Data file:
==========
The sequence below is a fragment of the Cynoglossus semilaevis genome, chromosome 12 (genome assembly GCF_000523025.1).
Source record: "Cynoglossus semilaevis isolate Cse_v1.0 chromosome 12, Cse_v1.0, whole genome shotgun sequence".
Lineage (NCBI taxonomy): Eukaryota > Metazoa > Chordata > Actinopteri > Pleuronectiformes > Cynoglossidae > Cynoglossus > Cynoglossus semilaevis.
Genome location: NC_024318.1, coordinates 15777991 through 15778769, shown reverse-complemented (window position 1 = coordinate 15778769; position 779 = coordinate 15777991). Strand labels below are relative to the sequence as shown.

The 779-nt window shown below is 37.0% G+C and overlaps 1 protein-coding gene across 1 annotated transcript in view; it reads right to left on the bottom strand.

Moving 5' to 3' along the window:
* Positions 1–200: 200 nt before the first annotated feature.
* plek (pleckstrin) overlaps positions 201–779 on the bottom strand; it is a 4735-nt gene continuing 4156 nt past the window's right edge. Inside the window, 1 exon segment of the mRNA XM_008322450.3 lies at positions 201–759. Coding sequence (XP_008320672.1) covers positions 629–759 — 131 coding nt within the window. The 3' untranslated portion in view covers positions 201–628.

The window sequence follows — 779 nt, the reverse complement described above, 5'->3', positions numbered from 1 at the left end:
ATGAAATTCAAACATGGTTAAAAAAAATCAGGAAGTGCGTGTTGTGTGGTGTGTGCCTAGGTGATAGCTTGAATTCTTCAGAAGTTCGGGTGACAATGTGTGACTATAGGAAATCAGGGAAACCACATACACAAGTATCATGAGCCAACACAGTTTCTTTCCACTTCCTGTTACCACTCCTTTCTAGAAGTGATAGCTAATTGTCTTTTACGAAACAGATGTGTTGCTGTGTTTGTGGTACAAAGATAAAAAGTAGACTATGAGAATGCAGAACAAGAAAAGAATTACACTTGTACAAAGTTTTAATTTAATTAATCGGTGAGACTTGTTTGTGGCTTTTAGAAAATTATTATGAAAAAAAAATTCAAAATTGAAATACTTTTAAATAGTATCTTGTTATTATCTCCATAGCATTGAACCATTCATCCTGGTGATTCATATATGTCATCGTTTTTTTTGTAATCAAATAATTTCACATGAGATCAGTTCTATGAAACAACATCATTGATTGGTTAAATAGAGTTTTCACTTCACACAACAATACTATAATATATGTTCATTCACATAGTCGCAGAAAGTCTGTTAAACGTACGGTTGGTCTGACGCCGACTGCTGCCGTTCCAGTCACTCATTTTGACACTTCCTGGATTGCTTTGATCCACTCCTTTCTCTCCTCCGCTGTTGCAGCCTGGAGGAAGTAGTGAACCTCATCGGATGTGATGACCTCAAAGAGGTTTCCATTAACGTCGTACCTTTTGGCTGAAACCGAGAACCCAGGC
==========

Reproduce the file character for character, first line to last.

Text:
The sequence below is a fragment of the Cynoglossus semilaevis genome, chromosome 12 (genome assembly GCF_000523025.1).
Source record: "Cynoglossus semilaevis isolate Cse_v1.0 chromosome 12, Cse_v1.0, whole genome shotgun sequence".
Lineage (NCBI taxonomy): Eukaryota > Metazoa > Chordata > Actinopteri > Pleuronectiformes > Cynoglossidae > Cynoglossus > Cynoglossus semilaevis.
Genome location: NC_024318.1, coordinates 15777991 through 15778769, shown reverse-complemented (window position 1 = coordinate 15778769; position 779 = coordinate 15777991). Strand labels below are relative to the sequence as shown.

The 779-nt window shown below is 37.0% G+C and overlaps 1 protein-coding gene across 1 annotated transcript in view; it reads right to left on the bottom strand.

Moving 5' to 3' along the window:
* Positions 1–200: 200 nt before the first annotated feature.
* plek (pleckstrin) overlaps positions 201–779 on the bottom strand; it is a 4735-nt gene continuing 4156 nt past the window's right edge. Inside the window, 1 exon segment of the mRNA XM_008322450.3 lies at positions 201–759. Coding sequence (XP_008320672.1) covers positions 629–759 — 131 coding nt within the window. The 3' untranslated portion in view covers positions 201–628.

The window sequence follows — 779 nt, the reverse complement described above, 5'->3', positions numbered from 1 at the left end:
ATGAAATTCAAACATGGTTAAAAAAAATCAGGAAGTGCGTGTTGTGTGGTGTGTGCCTAGGTGATAGCTTGAATTCTTCAGAAGTTCGGGTGACAATGTGTGACTATAGGAAATCAGGGAAACCACATACACAAGTATCATGAGCCAACACAGTTTCTTTCCACTTCCTGTTACCACTCCTTTCTAGAAGTGATAGCTAATTGTCTTTTACGAAACAGATGTGTTGCTGTGTTTGTGGTACAAAGATAAAAAGTAGACTATGAGAATGCAGAACAAGAAAAGAATTACACTTGTACAAAGTTTTAATTTAATTAATCGGTGAGACTTGTTTGTGGCTTTTAGAAAATTATTATGAAAAAAAAATTCAAAATTGAAATACTTTTAAATAGTATCTTGTTATTATCTCCATAGCATTGAACCATTCATCCTGGTGATTCATATATGTCATCGTTTTTTTTGTAATCAAATAATTTCACATGAGATCAGTTCTATGAAACAACATCATTGATTGGTTAAATAGAGTTTTCACTTCACACAACAATACTATAATATATGTTCATTCACATAGTCGCAGAAAGTCTGTTAAACGTACGGTTGGTCTGACGCCGACTGCTGCCGTTCCAGTCACTCATTTTGACACTTCCTGGATTGCTTTGATCCACTCCTTTCTCTCCTCCGCTGTTGCAGCCTGGAGGAAGTAGTGAACCTCATCGGATGTGATGACCTCAAAGAGGTTTCCATTAACGTCGTACCTTTTGGCTGAAACCGAGAACCCAGGC